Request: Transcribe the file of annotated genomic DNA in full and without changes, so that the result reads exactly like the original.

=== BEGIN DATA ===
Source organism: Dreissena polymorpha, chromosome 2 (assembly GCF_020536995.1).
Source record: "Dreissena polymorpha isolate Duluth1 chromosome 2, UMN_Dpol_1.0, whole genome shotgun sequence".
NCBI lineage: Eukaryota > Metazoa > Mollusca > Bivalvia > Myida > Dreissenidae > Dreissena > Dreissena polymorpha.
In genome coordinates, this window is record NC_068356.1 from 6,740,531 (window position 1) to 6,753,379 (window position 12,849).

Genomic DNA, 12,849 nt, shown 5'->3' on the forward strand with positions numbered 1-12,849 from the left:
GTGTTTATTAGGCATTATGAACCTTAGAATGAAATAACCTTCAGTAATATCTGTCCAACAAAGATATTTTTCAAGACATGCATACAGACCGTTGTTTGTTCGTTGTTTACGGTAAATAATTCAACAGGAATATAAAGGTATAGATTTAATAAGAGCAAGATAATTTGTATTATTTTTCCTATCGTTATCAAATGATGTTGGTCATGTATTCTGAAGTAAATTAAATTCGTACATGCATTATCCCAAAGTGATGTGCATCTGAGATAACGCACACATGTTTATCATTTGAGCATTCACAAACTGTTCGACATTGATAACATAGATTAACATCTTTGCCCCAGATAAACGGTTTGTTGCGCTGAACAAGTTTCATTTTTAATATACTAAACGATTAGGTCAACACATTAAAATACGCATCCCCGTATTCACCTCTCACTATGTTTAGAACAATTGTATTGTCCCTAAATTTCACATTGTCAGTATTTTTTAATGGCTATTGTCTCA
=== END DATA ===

Source organism: Dreissena polymorpha, chromosome 2 (assembly GCF_020536995.1).
Source record: "Dreissena polymorpha isolate Duluth1 chromosome 2, UMN_Dpol_1.0, whole genome shotgun sequence".
NCBI lineage: Eukaryota > Metazoa > Mollusca > Bivalvia > Myida > Dreissenidae > Dreissena > Dreissena polymorpha.
In genome coordinates, this window is record NC_068356.1 from 6,740,531 (window position 1) to 6,753,379 (window position 12,849).

Genomic DNA, 12,849 nt, shown 5'->3' on the forward strand with positions numbered 1-12,849 from the left:
GTGTTTATTAGGCATTATGAACCTTAGAATGAAATAACCTTCAGTAATATCTGTCCAACAAAGATATTTTTCAAGACATGCATACAGACCGTTGTTTGTTCGTTGTTTACGGTAAATAATTCAACAGGAATATAAAGGTATAGATTTAATAAGAGCAAGATAATTTGTATTATTTTTCCTATCGTTATCAAATGATGTTGGTCATGTATTCTGAAGTAAATTAAATTCGTACATGCATTATCCCAAAGTGATGTGCATCTGAGATAACGCACACATGTTTATCATTTGAGCATTCACAAACTGTTCGACATTGATAACATAGATTAACATCTTTGCCCCAGATAAACGGTTTGTTGCGCTGAACAAGTTTCATTTTTAATATACTAAACGATTAGGTCAACACATTAAAATACGCATCCCCGTATTCACCTCTCACTATGTTTAGAACAATTGTATTGTCCCTAAATTTCACATTGTCAGTATTTTTTAATGGCTATTGTCTCA